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been a change in the plan of action by their dentist. ( Id. at 21.) Plaintiff saw the dentist in early August 2012, to be fitted for dentures, but Plaintiff had a lot of questions regarding why the surgery had not taken place. ( Id. at 22.) Dr. Van Horn told Plaintiff there was nothing he could do but take impressions for dentures. ( Id. ) Plaintiff did not want that done at that point. ( Id. )

Plaintiff sent a kite a month and a half later, on September 26, 2012, and was informed at that time that he had been approved for surgery. ( Id. at 23.) Plaintiff went back to see Dr. Pincock shortly thereafter, on October 9, 2012. ( Id. ) Plaintiff asserts that Dr. Pincock told him he could perform a procedure that Dr. Van Horn could have performed at NNCC, or another procedure if that one did not work, and then the surgery if the first two options were unsuccessful. ( Id. at 23-24.) When Plaintiff asked, Dr. Pincock confirmed that the first two procedures were not surgeries. ( Id. at 24.) Plaintiff told Dr. Pincock the surgery had already been approved, which he contends Dr. Pincock did not know. ( Id. ) Plaintiff then mentioned that he had filed a lawsuit, and Dr. Pincock told Plaintiff to leave his office. ( Id. at 24-25.)

Plaintiff asserts that he still needs the jaw surgery he was previously promised. ( Id. at 30.) In support of his motion, Plaintiff submitted various kites and grievances, which were summarized by the court, supra, III.B.

D. Analysis

1. Defendant Elliott

Plaintiff's claim against defendant Elliott focuses on her responses to Plaintiff's kites regarding his dental care between May 10, 2011 and June 14, 2011.

By way of background, Plaintiff arrived at NSP (from HDSP) on April 7, 2011, after Drs. Hanson and Sanders at HDSP had recommended that Plaintiff be transferred for extraction of his teeth and referral to an orthopedic surgeon. (Doc. # 90-1 at 3; Doc. # 90-3 at 2-3; Doc. # 108 at 7; Doc. #110-2 at 1.) Plaintiff saw Dr. Van Horn at NSP on March 27, 2011, and Dr. Van Horn requested that Plaintiff be referred to the oral surgeon, which was approved by the URP on May 4, 2011. (Doc. # 90-1 at 3; Doc. # 90-3 at 4; Doc. # 110-2 at 1.) Plaintiff was apparently scheduled for a review with Dr. Van Horn on May 4, 2011, but it was subsequently noted that he did not keep the appointment. (Doc. # 90-1 at 3.) Plaintiff sent his first kite at NNCC regarding his jaw on May 10, 2011, asking whether he had been approved for surgery. (Doc. # 75 at 31.) Defendant Elliott responded two days later, stating that Dr. Van Horn would review his chart again. ( Id. )

Plaintiff sent his second kite to Dr. Van Horn on May 20, 2011, stating that he had difficulty chewing, sharp pain in his mouth, and requested surgery. (Doc. # 75 at 32.) Defendant Elliott responded on May 26, 2011, that Plaintiff had been scheduled to see Dr. Van Horn on May 4, 2011 for a new evaluation, but missed the appointment, and Dr. Van Horn needed to see him in order to " write a new consult." ( Id. )

On May 29, 2011, Plaintiff sent his third kite, asking when he would see Dr. Van Horn. (Doc. # 75 at 33.) Defendant Elliott responded two days later that Plaintiff saw Dr. Van Horn in March 2011, and Dr. Van Horn had looked at Plaintiff's chart again. ( Id. )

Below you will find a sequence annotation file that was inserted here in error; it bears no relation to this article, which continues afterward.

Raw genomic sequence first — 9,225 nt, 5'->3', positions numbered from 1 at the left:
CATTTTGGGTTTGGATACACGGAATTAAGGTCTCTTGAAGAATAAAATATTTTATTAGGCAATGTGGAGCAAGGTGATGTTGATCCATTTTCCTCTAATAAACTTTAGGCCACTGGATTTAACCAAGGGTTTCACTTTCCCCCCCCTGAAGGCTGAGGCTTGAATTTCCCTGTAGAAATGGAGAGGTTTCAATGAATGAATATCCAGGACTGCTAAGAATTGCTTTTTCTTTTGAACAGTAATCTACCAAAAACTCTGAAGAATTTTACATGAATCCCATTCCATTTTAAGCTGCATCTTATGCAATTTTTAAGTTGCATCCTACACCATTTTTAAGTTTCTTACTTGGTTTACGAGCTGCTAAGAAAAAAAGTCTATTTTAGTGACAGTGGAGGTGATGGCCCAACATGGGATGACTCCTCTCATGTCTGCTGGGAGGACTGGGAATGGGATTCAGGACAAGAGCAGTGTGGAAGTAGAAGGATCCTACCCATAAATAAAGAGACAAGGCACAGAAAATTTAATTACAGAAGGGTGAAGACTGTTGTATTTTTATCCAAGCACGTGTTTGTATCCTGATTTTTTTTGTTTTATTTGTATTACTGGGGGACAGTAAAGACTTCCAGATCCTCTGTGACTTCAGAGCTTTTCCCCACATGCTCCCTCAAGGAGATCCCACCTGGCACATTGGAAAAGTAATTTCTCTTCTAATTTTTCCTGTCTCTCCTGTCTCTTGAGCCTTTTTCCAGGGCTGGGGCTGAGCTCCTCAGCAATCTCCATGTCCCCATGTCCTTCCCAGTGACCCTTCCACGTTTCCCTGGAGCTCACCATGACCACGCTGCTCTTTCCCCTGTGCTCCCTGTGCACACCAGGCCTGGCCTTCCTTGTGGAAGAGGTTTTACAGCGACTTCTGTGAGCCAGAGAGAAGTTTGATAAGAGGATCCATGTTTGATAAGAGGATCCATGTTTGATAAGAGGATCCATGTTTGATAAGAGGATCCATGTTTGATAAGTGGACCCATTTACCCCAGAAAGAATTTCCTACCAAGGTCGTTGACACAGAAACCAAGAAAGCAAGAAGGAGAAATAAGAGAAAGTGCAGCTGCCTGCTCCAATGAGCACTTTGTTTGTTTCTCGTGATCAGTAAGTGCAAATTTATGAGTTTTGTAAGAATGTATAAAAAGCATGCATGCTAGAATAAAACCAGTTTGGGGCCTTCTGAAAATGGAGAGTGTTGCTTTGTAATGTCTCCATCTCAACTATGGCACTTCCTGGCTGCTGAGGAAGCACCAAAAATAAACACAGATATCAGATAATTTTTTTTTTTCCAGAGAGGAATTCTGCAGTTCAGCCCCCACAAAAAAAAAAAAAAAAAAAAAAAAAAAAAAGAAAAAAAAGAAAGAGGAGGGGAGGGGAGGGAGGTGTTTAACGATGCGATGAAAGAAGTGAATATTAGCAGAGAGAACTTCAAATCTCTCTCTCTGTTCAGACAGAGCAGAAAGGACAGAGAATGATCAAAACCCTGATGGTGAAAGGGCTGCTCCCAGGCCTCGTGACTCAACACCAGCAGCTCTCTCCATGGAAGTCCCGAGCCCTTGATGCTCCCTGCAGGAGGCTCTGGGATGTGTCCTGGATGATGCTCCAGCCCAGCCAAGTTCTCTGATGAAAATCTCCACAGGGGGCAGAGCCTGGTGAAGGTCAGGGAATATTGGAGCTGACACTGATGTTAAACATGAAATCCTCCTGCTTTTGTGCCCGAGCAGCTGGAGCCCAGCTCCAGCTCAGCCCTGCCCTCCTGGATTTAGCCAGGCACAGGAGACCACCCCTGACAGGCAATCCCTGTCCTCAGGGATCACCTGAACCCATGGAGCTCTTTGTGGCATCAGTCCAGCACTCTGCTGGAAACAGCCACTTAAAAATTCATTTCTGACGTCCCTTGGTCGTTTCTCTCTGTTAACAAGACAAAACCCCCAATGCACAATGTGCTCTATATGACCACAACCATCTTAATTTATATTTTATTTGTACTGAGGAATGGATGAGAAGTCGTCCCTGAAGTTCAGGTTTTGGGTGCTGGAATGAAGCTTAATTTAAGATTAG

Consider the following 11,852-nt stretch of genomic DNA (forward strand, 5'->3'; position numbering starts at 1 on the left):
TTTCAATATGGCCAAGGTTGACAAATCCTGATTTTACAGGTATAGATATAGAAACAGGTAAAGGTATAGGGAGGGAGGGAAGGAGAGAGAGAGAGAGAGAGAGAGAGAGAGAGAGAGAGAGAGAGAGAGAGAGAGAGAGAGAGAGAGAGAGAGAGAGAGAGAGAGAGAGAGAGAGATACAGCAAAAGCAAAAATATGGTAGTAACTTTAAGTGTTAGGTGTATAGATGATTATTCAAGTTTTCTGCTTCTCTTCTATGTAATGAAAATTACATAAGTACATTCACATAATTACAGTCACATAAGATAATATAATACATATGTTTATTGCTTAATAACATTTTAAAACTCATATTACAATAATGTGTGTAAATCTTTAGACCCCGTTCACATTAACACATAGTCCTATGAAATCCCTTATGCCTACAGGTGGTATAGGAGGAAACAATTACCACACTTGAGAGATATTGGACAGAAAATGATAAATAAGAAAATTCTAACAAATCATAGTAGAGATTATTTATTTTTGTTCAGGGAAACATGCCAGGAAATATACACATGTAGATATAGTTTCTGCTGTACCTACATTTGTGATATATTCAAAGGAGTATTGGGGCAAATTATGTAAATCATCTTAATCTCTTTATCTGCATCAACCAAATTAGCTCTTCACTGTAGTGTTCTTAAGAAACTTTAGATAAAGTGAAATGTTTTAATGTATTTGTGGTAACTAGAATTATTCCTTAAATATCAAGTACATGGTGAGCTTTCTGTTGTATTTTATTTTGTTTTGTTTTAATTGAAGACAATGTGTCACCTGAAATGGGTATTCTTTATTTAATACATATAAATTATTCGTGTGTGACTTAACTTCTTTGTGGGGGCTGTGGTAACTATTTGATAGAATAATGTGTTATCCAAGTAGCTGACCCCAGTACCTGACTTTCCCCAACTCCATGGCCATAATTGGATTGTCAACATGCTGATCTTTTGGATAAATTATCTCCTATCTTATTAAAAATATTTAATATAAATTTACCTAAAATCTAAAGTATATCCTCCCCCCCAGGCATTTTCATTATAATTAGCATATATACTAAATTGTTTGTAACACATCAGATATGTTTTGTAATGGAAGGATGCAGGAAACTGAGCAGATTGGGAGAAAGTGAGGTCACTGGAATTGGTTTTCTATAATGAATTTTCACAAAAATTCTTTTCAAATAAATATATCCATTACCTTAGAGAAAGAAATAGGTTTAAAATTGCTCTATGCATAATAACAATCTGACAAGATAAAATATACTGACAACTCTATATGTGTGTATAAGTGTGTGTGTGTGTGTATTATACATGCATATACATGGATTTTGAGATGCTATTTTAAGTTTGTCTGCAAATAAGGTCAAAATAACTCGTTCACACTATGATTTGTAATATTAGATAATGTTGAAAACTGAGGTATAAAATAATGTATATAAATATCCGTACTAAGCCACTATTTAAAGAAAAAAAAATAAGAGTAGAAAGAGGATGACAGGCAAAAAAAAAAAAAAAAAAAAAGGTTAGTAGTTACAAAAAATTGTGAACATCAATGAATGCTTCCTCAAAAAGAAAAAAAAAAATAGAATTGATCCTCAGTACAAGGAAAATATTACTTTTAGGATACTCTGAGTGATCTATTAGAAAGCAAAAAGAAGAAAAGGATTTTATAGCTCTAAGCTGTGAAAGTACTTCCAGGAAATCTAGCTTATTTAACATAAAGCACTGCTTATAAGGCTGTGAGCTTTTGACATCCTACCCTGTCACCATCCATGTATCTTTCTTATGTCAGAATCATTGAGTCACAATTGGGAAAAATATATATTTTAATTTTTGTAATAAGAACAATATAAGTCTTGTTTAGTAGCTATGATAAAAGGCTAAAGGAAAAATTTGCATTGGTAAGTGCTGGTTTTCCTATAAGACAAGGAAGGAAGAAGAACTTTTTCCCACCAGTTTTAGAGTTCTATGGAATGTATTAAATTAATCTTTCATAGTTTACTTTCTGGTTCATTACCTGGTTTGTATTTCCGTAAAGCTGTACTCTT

Plaintiff sent his fourth kite two days later, on June 2, 2011, asking why he had been scheduled to see Dr. Van Horn on May 4, if he had seen him in March, and asked whether Dr. Van Horn still needed to see him to write a new consultation. (Doc. # 75 at 34.) Defendant Elliott responded the following day, stating that Dr.

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Van Horn " reviewed [Plaintiff's] chart and rewrote the order. So it's up to the next step." ( Id. )

On June 9, 2011, Plaintiff sent his fifth kite, stating: " If Dr. Van Horn has reviewed my chart and rewrote the order. One, then what did the order originally say? And, two, what was it rewrote too [sic]? Lastly, what is the next step?" (Doc. # 67 at 19.) Defendant Elliott responded on June 14, 2011, stating that these questions would have to be answered by the review board. ( Id. ) John Peery also responded to the kite, stating that a response from the URP was pending. ( Id. )

The court finds that defendant Elliott's responses to Plaintiff's five kites in May and June 2011, do not establish that defendant Elliott was deliberately indifferent to Plaintiff's serious medical needs. At the time of these exchanges, the medical evidence reveals that the plan of action was to have Plaintiff's remaining teeth extracted, and to have Plaintiff referred to the oral surgeon. Plaintiff saw Dr. Van Horn at NSP on March 27, 2011, and his teeth were not extracted at that point, but Dr. Van Horn did submit a request that Plaintiff be referred to the oral surgeon, and that request was approved prior to the time Plaintiff sent his first kite on May 10, 2011. While there appears to have been some confusion with respect to whether and when Plaintiff would see Dr. Van Horn again once he arrived to NNCC, when Plaintiff asked about his status, defendant Elliott responded that Dr. Van Horn would review his chart, that he re-wrote the order (presumably the order that he be referred to the oral surgeon), and that the matter would be determined by the URP. John Peery advised Plaintiff that the matter was pending before the URP, and Plaintiff ultimately saw the oral surgeon by July 6, 2011. There is no evidence that the brief delay during the period of time that defendant Elliott was responding to Plaintiff's kites from May to June 2011 caused any harm given that Plaintiff saw the oral surgeon on July 6, 2011.